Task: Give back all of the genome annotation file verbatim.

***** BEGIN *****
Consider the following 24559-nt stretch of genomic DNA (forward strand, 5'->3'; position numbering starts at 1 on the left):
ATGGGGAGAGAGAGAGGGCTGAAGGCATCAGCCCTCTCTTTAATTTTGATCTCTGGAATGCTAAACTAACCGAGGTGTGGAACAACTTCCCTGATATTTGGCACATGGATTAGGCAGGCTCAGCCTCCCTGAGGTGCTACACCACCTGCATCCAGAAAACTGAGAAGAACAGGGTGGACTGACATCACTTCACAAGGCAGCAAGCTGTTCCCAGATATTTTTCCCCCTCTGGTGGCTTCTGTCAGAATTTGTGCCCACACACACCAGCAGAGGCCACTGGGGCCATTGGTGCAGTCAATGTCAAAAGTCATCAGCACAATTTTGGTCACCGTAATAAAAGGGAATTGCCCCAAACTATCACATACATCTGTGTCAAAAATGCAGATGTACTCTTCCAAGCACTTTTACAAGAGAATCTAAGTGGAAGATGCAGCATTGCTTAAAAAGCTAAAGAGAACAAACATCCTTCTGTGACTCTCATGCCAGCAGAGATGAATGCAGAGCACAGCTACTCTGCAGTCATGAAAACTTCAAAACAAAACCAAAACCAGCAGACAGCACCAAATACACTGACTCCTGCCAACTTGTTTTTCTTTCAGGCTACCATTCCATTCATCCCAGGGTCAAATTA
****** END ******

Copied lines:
Consider the following 24559-nt stretch of genomic DNA (forward strand, 5'->3'; position numbering starts at 1 on the left):
ATGGGGAGAGAGAGAGGGCTGAAGGCATCAGCCCTCTCTTTAATTTTGATCTCTGGAATGCTAAACTAACCGAGGTGTGGAACAACTTCCCTGATATTTGGCACATGGATTAGGCAGGCTCAGCCTCCCTGAGGTGCTACACCACCTGCATCCAGAAAACTGAGAAGAACAGGGTGGACTGACATCACTTCACAAGGCAGCAAGCTGTTCCCAGATATTTTTCCCCCTCTGGTGGCTTCTGTCAGAATTTGTGCCCACACACACCAGCAGAGGCCACTGGGGCCATTGGTGCAGTCAATGTCAAAAGTCATCAGCACAATTTTGGTCACCGTAATAAAAGGGAATTGCCCCAAACTATCACATACATCTGTGTCAAAAATGCAGATGTACTCTTCCAAGCACTTTTACAAGAGAATCTAAGTGGAAGATGCAGCATTGCTTAAAAAGCTAAAGAGAACAAACATCCTTCTGTGACTCTCATGCCAGCAGAGATGAATGCAGAGCACAGCTACTCTGCAGTCATGAAAACTTCAAAACAAAACCAAAACCAGCAGACAGCACCAAATACACTGACTCCTGCCAACTTGTTTTTCTTTCAGGCTACCATTCCATTCATCCCAGGGTCAAATTA